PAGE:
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Making workers relevant for tomorrow’s business

Elon Musk: Artificial intelligence is our biggest existential threat

Pierre Nanterme, CEO of Accenture: “Digital is the main reason just over half of the companies on the Fortune 500 have
disappeared since the year 2000.”

Technology always elicited diametrically opposite reactions in the masses - from the times of Archimedes to
Michelangelo to now - and 2018 is no different. However, the applause and the brickbats for new technological
developments, usually shrill and relatively muted, have reached a crescendo of sorts, what with the much anticipated
arrival of the 4th Industrial Revolution (4IR) (a unique parallel development of technologies like AI, Robotics,
Biotechnology, Nano technology, Quantum Computing, Automation, 3D printing et al. that will synergize and spawn a
new industrial era). There is a fear that millions of workers across industries and nations, will lose jobs or become
redundant, leading to massive economic, social and political uncertainly and strife. Without getting paranoid or fearful
like Mr. Musk, it can certainly be stated that the quantum of change will be humungous and that it’s not a matter of if
this will happen, but when?

There is no escaping the fact that we are not talking of some distant dystopian future - change is here, it is all around us-
we all have a Mobile phone in pockets faster than the computer which put man on the moon, 3D printers can print
everything from teeth to jewels to houses, AI can predict whatever you want - seasons, outcomes of elections, winners
of derby races , interpret human emotion and language , sometimes better than humans; driver-less cars are already
there, bots and algorithms are all ready to render white and blue collar workers irrelevant.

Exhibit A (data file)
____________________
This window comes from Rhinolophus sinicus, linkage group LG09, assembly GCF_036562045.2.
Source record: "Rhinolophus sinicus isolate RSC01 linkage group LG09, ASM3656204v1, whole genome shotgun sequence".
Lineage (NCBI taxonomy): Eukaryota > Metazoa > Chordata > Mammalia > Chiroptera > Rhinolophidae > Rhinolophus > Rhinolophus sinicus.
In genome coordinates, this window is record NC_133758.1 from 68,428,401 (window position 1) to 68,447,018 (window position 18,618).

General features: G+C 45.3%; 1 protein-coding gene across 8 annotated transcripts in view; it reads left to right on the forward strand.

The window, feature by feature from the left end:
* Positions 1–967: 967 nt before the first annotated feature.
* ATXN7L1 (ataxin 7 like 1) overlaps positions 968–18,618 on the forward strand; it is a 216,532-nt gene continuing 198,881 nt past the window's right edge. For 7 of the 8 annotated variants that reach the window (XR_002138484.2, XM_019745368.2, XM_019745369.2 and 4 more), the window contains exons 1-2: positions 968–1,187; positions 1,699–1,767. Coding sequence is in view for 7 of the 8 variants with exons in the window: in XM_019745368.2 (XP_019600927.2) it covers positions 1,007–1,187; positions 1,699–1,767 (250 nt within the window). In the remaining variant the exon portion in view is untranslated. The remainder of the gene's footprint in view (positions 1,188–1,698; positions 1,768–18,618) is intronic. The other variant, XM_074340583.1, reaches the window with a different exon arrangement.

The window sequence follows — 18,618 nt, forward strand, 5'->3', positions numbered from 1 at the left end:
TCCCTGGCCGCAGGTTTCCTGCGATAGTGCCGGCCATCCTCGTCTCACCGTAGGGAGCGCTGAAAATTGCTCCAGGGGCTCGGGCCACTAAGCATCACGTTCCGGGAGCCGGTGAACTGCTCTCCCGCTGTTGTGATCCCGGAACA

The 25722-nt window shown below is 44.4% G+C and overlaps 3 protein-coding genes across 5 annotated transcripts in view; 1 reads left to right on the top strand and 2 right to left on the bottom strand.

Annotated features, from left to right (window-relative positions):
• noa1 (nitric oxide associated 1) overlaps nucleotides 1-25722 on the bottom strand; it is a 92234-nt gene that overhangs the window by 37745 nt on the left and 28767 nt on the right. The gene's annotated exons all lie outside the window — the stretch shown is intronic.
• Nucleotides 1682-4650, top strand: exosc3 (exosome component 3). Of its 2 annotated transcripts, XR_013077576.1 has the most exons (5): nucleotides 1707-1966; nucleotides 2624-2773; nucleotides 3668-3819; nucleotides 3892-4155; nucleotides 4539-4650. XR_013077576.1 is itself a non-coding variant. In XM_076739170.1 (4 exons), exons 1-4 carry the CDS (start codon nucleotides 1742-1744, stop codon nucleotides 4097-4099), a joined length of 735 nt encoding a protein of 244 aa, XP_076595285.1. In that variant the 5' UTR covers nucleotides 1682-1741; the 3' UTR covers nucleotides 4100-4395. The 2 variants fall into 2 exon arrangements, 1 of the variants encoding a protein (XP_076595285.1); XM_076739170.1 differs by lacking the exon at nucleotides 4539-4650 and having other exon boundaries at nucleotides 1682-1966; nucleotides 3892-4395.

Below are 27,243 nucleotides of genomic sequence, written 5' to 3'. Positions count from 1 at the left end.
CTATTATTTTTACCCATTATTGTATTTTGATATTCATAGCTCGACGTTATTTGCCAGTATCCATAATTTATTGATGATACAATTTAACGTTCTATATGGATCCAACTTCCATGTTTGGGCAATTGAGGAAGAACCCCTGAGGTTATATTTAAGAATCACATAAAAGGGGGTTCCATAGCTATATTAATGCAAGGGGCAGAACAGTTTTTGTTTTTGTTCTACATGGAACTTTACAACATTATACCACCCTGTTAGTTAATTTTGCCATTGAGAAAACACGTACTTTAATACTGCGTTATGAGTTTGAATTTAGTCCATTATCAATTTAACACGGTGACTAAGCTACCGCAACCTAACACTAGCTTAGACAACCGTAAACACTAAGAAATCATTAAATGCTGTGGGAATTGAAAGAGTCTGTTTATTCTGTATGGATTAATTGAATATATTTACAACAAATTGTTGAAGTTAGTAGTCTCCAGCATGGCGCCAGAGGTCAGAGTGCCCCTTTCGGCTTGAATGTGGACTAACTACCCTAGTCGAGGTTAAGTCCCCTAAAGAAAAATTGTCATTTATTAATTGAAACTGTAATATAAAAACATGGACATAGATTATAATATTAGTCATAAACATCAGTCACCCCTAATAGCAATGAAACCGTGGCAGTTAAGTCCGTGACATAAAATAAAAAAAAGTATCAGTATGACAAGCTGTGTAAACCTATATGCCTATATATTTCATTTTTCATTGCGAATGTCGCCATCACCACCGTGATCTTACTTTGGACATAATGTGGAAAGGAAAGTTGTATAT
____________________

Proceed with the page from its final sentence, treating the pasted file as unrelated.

Suffice to say, if a lot of people are caught unawares, which is likely, there will be widespread social upheavals. With the
4IR upon us, do we have much time to stay in the hunt for being a developedeconomy and actually avail the much
spoken of “Demographic Dividend”? The Indian Industry and worker needs to embrace change and make sure she is well
prepared for it, ready to ride the high tide , rather than be swept aside.

As Klaus Shwabb, Chairman of World Economic Forum, has said “At the heart of his analysis is the conviction that the
Fourth Industrial Revolution is within the control of all of us as long as we are able to collaborate across geographies,
sectors and disciplines to grasp the opportunities it presents”. So, what can be done to proactively address the
situation? Some suggestions-

1. The Employee and the worker

 If you can’t fight them, join them: The common employee needs to accept that change is a reality. With this
acknowledgement, starts the need to reskill
 Basic skills to learn for everyone: IT skills, increasing comfort with technology relevant to your work area,
improving team skills and Emotional Quotient
 Be open to lifelong learning: gone are the days when you passed up your whole career on knowledge acquired
at College, Learn about imminent technology changes in your sector/field
 Be open to different modes of engagement: employee, free lancers/consultant, fulltime, part-time, Gig economy

2. The Progressive organization

 Make peace withtechnology rather than fight it. Better organizations will embrace technology sooner
 IT and product heads need to ensure technology and automation are adopted early, else the organization may
well collapse soon, as mentioned by Mr. Nanterme of Accenture
 Learning and development are not catchwords anymore. Upskilling current employees on changes in technology
and making them relevant for the future is intuitive

3. The Government and academicians/Skill Development agencies

 Skills Future Singapore (SSG) has launched training programmes in eight priority and emerging skills areas to
help equip working adults with the skills required across different sectors. India needs to be proactive in its
approach in a similar way.
 As is gaining traction in some countries now, the focus on STEM curriculums, must shift to become STREAMD –
Science, Technology, Robotics, Engineering, Arts, Maths and Design- curriculum changes to be made at School
and Graduate levels
 Providing access to knowledge resources to everyone and funding the training for those who cannot afford it
 Encourage Industry to get involved with Education/Skill Development and help predict the dynamic nature of
jobs.

Nobel prize winning Economist Paul Krugman in his recent trip to India said that AI could upset the Indian growth
applecart and may result in mass unemployment. It will take concerted efforts, will and action on part of Government
and Industry to ensure our manpower is not only re-tooled and upskilled but also thrives in the 4IR era. In huge
problems, usually lie huge opportunities.